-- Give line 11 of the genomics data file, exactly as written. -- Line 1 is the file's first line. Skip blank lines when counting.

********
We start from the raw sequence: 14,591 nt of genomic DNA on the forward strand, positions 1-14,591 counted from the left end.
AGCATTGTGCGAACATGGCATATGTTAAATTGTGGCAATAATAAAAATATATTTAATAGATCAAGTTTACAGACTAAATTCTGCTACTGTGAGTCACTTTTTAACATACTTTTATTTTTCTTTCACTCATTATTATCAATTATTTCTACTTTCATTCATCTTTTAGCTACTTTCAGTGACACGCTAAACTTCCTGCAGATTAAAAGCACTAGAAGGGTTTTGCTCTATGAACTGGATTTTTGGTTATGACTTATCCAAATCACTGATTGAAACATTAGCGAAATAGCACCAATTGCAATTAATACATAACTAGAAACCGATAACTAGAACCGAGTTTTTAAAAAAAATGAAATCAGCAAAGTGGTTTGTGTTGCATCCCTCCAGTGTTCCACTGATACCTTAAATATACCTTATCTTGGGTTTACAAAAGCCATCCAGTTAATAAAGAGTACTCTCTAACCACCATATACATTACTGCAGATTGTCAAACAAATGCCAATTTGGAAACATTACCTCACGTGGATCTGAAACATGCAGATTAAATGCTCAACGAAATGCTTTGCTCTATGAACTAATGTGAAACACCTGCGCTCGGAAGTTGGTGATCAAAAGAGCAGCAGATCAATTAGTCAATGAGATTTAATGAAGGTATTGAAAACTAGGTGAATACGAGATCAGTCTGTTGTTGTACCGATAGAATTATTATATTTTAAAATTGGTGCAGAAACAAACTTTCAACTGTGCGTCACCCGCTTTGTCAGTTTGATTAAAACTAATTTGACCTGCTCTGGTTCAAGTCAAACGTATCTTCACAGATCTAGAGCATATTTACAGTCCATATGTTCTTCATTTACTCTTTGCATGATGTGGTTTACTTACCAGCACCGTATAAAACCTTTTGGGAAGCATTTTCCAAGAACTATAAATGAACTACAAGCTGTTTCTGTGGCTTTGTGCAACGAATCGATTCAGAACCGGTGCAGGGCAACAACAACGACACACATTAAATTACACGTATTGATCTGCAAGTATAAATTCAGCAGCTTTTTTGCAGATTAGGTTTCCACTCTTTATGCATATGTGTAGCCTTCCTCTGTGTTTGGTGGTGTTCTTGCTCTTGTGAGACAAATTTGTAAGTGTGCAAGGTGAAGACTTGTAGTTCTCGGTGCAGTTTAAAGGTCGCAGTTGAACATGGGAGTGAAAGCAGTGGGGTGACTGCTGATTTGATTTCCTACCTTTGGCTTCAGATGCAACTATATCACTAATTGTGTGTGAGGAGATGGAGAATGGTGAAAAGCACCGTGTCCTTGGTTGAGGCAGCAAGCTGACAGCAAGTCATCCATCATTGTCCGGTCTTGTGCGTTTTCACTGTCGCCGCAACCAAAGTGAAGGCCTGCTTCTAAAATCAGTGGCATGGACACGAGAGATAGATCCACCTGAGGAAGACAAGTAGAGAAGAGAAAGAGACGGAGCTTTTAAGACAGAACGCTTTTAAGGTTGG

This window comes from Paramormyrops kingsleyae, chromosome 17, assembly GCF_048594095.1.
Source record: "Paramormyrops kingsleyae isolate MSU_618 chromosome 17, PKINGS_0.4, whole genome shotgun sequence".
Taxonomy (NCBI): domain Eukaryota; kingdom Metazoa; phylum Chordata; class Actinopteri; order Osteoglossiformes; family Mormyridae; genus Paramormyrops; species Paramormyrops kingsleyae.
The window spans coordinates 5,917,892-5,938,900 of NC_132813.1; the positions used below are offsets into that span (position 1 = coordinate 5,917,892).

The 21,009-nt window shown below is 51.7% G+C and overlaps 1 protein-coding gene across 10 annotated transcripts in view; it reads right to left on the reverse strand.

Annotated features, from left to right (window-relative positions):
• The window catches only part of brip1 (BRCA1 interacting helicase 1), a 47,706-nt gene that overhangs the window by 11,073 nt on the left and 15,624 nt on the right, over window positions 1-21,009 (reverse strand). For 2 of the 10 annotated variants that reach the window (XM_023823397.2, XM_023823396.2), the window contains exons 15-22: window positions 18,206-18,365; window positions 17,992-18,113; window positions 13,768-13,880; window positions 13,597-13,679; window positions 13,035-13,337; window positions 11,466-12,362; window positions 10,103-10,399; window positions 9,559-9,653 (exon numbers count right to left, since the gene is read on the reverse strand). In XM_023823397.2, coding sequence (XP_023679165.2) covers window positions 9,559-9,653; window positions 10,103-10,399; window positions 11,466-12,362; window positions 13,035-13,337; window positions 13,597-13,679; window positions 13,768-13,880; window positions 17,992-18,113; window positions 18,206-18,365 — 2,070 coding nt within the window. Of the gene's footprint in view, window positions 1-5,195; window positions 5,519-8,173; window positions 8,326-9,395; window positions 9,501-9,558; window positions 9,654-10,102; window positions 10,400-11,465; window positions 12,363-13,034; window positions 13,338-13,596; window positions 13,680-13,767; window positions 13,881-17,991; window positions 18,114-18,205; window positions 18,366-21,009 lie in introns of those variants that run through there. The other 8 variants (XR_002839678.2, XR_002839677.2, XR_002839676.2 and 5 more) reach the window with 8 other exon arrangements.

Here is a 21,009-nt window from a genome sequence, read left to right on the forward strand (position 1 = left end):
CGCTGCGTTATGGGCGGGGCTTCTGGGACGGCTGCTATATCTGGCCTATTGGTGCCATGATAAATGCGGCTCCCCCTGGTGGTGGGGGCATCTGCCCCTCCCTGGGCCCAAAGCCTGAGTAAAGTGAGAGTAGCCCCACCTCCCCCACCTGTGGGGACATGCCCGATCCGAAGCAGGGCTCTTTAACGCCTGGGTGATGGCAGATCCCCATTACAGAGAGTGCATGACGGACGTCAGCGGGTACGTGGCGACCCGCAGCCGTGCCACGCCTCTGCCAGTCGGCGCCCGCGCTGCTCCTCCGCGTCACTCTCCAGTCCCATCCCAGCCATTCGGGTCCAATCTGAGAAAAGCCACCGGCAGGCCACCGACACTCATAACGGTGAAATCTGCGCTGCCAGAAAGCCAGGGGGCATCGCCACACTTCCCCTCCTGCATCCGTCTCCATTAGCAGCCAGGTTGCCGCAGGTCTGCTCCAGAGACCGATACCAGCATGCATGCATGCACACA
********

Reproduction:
CGCTGCGTTATGGGCGGGGCTTCTGGGACGGCTGCTATATCTGGCCTATTGGTGCCATGATAAATGCGGCTCCCCCTGGTGGTGGGGGCATCTGCCCCTCCCTGGGCCCAAAGCCTGAGTAAAGTGAGAGTAGCCCCACCTCCCCCACCTGTGGGGACATGCCCGATCCGAAGCAGGGCTCTTTAACGCCTGGGTGATGGCAGATCCCCATTACAGAGAGTGCATGACGGACGTCAGCGGGTACGTGGCGACCCGCAGCCGTGCCACGCCTCTGCCAGTCGGCGCCCGCGCTGCTCCTCCGCGTCACTCTCCAGTCCCATCCCAGCCATTCGGGTCCAATCTGAGAAAAGCCACCGGCAGGCCACCGACACTCATAACGGTGAAATCTGCGCTGCCAGAAAGCCAGGGGGCATCGCCACACTTCCCCTCCTGCATCCGTCTCCATTAGCAGCCAGGTTGCCGCAGGTCTGCTCCAGAGACCGATACCAGCATGCATGCATGCACACA